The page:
Volosozhar and Trankov bag another gold medal

Russians notch fourth gold medal of the season, lock up spot in Grand Prix Final

Tatiana Volosozhar and Maxim Trankov won the gold at Trophee Bompard by almost 10 points.
Tatiana Volosozhar and Maxim Trankov won the gold at Trophee Bompard by almost 10 points. (AFP)


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By Jean-Christophe Berlot, special to
(11/19/2011) - Tatiana Volosozhar and Maxim Trankov added another gold medal to their collection (which so far knows only one silver: the one they won at the 2011 world championships), as they outclassed all their competitors to win the 2011 Trophée Eric Bompard in Paris. Their Russian teammates, Vera Barazova and Yuri Larionov, grabbed the silver medal, 10 points behind. Meagan Duhamel and Eric Radford of Canada finished third, seven points ahead of Americans Amanda Evora and Mark Ladwig.

Volosozhar and Trankov did not make the easiest choice when they decided to skate their free program to Swan Lake. Even though their musical choice comes from the soundtrack of Black Swan, an ever-lasting "hit" of skating rinks all over the world and throughout the ages like Swan Lake requires no less than perfection to create emotion.

From the moment Trankov's play with his fingers opened like feathers, their unison on the ice and the strength that emerges from their skating gave a new dimension to the music itself. The French audience behaved the same way a Russian audience would have: They remained completely silent throughout their program.

They strangely started by singling their opening triple twist, but the rest of their program was flawless. The couple even managed to connect elements together to create even more density: They started their lasso lift with a spread eagle and went right from their throw triple Salchow to their group 3 lift, which ended also in an eagle. They scored 130.44 points for their free program (.5 points less than their season's best) and 194.13 overall.

"We did good jumps, good throws, our three lifts gained Level 4," Trankov said. "Yet we need to be better technically, especially in our twist, which is our best element usually. I am grateful that Tatiana can win a gold medal in Paris, as I did myself [in 2009 with previous partner Maria Murkhotova]."

Bazarova and Larionov skated a clean and impressive program to Doctor Zhivago. They scored 125.85 points and won their fourth career Grand Prix medal, and their third silver.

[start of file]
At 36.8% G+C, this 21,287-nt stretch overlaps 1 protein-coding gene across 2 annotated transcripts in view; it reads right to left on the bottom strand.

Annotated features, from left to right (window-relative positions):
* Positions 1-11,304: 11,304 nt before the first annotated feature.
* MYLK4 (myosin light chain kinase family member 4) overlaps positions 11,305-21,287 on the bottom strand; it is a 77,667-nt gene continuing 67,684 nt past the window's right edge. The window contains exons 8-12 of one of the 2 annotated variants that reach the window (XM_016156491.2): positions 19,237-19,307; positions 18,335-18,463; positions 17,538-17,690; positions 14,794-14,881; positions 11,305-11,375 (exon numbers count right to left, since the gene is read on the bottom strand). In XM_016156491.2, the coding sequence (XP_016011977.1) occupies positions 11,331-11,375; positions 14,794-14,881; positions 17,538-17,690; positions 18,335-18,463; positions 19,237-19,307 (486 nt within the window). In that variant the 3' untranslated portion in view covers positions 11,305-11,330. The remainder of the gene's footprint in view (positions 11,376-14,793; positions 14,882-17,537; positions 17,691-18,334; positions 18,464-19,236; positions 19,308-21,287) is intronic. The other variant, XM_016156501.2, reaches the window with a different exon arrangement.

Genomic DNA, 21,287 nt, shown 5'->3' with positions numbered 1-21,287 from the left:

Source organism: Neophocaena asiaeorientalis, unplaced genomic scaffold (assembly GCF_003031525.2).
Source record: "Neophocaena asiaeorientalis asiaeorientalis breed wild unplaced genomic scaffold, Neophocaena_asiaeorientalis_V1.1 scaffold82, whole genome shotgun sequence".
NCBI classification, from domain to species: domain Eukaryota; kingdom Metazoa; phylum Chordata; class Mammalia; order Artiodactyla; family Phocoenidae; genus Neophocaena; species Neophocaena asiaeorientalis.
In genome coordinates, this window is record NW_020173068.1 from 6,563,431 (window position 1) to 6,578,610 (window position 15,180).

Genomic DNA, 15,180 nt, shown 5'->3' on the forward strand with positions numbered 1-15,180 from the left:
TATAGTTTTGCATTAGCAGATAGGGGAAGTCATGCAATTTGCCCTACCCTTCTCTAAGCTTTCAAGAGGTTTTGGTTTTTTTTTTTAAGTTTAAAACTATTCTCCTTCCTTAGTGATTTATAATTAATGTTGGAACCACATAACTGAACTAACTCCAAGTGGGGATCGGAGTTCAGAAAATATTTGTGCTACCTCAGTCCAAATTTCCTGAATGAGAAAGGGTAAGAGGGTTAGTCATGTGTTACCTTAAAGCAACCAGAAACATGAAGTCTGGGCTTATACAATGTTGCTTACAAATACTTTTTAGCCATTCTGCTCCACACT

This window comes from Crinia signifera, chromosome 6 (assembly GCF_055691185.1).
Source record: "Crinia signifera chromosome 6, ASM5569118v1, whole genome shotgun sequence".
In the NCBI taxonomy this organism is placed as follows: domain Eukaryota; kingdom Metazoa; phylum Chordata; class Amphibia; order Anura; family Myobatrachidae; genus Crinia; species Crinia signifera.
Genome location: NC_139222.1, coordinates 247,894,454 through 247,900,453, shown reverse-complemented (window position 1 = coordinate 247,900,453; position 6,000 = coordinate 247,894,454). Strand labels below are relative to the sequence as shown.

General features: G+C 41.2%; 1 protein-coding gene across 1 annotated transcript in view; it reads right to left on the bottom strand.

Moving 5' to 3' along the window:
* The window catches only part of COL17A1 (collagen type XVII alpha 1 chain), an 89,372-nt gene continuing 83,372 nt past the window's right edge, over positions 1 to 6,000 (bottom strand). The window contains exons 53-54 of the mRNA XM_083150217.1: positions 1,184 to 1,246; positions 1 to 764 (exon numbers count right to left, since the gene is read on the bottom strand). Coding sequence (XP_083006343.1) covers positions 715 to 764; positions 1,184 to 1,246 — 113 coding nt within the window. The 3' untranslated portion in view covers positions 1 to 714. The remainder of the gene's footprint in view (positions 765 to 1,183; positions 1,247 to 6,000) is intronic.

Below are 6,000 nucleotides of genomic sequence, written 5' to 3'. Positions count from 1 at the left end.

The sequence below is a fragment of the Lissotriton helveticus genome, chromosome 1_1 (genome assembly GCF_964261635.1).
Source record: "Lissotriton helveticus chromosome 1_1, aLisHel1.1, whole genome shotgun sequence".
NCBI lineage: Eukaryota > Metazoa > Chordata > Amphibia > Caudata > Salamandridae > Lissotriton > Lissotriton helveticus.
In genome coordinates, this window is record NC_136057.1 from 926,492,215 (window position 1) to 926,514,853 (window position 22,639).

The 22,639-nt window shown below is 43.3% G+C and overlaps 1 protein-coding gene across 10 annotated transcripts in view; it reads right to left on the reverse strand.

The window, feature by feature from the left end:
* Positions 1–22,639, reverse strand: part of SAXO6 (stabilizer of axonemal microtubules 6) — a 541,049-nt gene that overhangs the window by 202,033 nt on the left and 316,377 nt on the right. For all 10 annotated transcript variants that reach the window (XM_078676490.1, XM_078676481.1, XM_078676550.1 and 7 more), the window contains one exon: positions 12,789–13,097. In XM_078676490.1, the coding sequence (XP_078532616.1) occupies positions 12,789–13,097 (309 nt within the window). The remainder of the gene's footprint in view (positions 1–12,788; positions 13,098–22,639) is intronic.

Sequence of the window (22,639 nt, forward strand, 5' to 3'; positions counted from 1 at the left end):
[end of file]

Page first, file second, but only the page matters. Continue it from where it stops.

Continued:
"Finally, we were able to put up our free program without any mistake," Bazarova said.

"Also, we are happy that people appreciated the emotion we tried to put in it," Larionov added.

Duhamel and Radford had a less than stellar performance.

"We missed our simplest parts," Duhamel said.

Their triple Lutz-double toe combination was perfect ... until they added a double toe, after which they ended on their knees and in the boards.

"Tonight's program was a fight for us," Radford admitted. "We did a couple of good elements and then had a problem, then another couple of good elements and then a problem again. Still, we could see how much potential this program has."

The team will await the results from next week's Rostelecom Cup to learn if it will qualify for the Grand Prix Final."

Evora and Ladwig continued the tradition of strong U.S. pairs showings in Paris, after Rena Inoue and John Baldwin hit their throw triple Axel at this event in 2005, a few weeks before the 2006 Olympics, and Tiffany Vise and Derek Trent landed the first ever quad throw Salchow in competition.

Evora and Ladwig's free program, appropriately set to Maurice Ravel's "Daphnis et Chloé" and Claude Debussy's "Rêverie" for a French afternoon, received a warm applause from the audience, so consistent was their choreography.

"We are dressed like peasants." Evora said. "We got inspired by the original ballet costumes."

Their expression thrilled the audience, but their technical elements were spectacular, too. Their throw triple Lutz was rotated so fast, and their reverse lasso lift covered half the rink.

"Our strongest elements are the lifts," Ladwig said before the event. "At the 2010 Olympics, we hit 8.15 with our reverse lasso lift. I would like to beat that here." The duo did, scoring 8.55 points for that element in today's program. All their lifts gained Level 4.

"Their lifts have always been their thing," their coach, Lyndon Johnston, said. "Each year we try to be a bit more creative. We also try to make more points every year."

Evora fell on their side-by-side double Axels, and they got no credit for their final pairs combination spin.

"It's 100 percent my fault." Ladwig admitted. "I had not even realized that Amanda was off the ice."

The new Canadian team of Jessica Dubé and Sébastien Wolfe took a creditable fifth-place finish after a beautifully choreographed program to Philipp Glass' "Heroes."